Illinois state senators stunned observers on Wednesday by overwhelmingly approving online gambling and daily fantasy sports legislation.
Before we go any further, understand that the state House of Representatives adjourned without considering the legislation in question, and won’t be back in session until June 8. Meaning the state’s online gamblers have a long nervous week ahead to frantically dial their local representatives and yell ‘one time’ into the phone.
The Senate vote – 42-10 in favor of passage – came as something of a shock, as the state legislature hasn’t seriously considered online gambling legislation since, well, ever. Multiple bills have been filed over the years but none of them made any headway whatsoever.
This current bill started out as a push to formally legalize DFS, but the Chicago Tribune reported that online gambling was added as a way of getting the state’s casino operators on board. Casino operators reportedly view online gambling as a hedge against DFS, which they consider to be direct competition.
It’s unclear which way the House tilts on the subject of online gambling, although the speaker is known to be resistant to its charms. That said, the House will be tasked with approving a new state budget, and the upfront fees for online gambling operators would go a long way toward plugging the expected deficit.
It’s almost surprising that it’s taken Illinois this long to get here, as it was the first US state to sell lottery tickets online in 2012. Illinois was also one of two states whose queries regarding other online gambling products led to the 2011 Department of Justice opinion that the 1961 Wire Act applied only to sports betting.
Searching for a historical precedent, it helps to remember that when the Russian people overthrew Czar Nicholas II in 1917, thereby ending three centuries of Romanov rule and ushering in the world’s first Communist government, a quote made the rounds to the effect that “the slowest people on earth had done the quickest thing in history.” Ahem.
SO WHAT DOES THE BILL SAY?
As amended by the Senate, HB 479 would create the Internet Gaming Act, along with a new Division of Internet Gaming within the Illinois Gaming Board. The bill allows for both online poker and casino products.
Online licenses would be available only to the state’s licensed casino and horseracing operators. The latter category has to have conducted more than 30 days of live racing in 2016, although two additional licenses could be issued to operators who are issued racing licenses after 2016. Online advance deposit wagering operators are also eligible for licenses, but only if they handled $1m in Illinois-based handle in 2016.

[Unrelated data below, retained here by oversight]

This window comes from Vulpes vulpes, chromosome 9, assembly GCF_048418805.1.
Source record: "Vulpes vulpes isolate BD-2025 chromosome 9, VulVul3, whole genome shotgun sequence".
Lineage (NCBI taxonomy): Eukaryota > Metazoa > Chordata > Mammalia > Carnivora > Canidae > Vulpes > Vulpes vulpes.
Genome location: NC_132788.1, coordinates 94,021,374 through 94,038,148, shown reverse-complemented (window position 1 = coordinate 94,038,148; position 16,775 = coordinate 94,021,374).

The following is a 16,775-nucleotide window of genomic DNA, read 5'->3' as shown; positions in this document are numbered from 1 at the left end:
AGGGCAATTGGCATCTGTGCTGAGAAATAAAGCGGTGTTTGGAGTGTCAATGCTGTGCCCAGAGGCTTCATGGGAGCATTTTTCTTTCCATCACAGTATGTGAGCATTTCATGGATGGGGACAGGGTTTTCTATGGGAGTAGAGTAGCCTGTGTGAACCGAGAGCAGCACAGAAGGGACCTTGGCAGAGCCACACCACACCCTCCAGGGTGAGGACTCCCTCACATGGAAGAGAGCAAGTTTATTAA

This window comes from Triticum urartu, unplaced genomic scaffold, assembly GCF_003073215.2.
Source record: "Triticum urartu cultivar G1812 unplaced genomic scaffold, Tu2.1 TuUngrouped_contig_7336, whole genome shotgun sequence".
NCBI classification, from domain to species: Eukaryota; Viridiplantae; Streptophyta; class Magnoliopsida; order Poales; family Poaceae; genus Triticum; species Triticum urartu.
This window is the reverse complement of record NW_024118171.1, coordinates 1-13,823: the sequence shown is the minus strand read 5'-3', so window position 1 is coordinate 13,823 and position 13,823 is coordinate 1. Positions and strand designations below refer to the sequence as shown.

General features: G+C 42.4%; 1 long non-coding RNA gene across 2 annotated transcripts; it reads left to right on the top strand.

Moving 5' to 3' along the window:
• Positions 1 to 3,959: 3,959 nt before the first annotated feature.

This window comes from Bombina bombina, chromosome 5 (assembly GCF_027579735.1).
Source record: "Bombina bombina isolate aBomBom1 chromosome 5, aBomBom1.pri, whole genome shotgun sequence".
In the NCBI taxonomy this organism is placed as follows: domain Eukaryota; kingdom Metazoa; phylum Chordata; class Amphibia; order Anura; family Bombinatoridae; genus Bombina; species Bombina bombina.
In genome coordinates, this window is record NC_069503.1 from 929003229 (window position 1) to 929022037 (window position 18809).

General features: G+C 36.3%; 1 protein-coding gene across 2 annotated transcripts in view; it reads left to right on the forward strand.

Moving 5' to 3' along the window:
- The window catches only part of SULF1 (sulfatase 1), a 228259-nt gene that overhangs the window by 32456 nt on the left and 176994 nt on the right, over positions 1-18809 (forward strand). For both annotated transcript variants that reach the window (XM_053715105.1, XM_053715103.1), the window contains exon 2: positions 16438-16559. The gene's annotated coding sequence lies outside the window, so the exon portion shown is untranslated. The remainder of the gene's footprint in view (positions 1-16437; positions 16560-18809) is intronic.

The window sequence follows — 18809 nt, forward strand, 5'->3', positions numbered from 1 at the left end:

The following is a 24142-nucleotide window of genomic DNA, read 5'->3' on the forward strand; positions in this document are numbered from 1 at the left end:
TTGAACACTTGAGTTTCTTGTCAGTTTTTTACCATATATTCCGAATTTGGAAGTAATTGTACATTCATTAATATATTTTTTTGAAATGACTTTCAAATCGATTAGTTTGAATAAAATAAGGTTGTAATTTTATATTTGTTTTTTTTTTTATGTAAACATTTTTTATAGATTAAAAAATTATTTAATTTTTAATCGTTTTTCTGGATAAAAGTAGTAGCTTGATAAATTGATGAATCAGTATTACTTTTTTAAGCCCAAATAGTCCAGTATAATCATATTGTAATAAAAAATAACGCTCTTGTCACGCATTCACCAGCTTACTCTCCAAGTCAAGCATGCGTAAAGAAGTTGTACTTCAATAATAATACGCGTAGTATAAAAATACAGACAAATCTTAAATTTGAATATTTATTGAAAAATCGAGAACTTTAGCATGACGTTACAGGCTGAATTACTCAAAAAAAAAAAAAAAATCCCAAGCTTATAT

Successful applicants will pay $10m upfront as a deposit against future tax obligations, which will be set at 15% of gross gaming revenue. However, during the initial five-year license term, operators will be taxed at 10% on the first $100m of annual revenue, and 15% on revenue above $100m.
Each online licensee would be limited to “not more than 2 internet gaming skins,” each of which “must reflect a brand owned by the licensee or any affiliate of the licensee in the United States.” Affiliate, in this context, is defined as a person who “directly, or indirectly through one or more intermediaries, controls, is controlled by, or is under common control with a licensee.”
Online technology vendors will pay application fees that won’t exceed $250k. The bill says it won’t certify any vendor “who has accepted wagers via the Internet in contravention of this Act or in contravention of any law of the United States.” Previous Illinois bills contained far more specific definitions of ‘bad actors,’ but the above language casts a pretty wide net.
The bill also creates the Fantasy Sports Contest Act. DFS operators would pay 5% tax on the first $1m of revenue, 7.5% on revenue between $1m and $3m, 10% on revenue between $3m and $8m, and 15% of revenue over $8m.
DFS license application fees would be based on revenue, with operators earning over $10m per year paying $25k, those earning between $5m and $10m paying $12,500, and so forth, bottoming out at $500 for operators generating revenue under $100k. Similarly, annual license fees range from $50k for the top earners while bottom feeders would pay the low, low price of $1,125.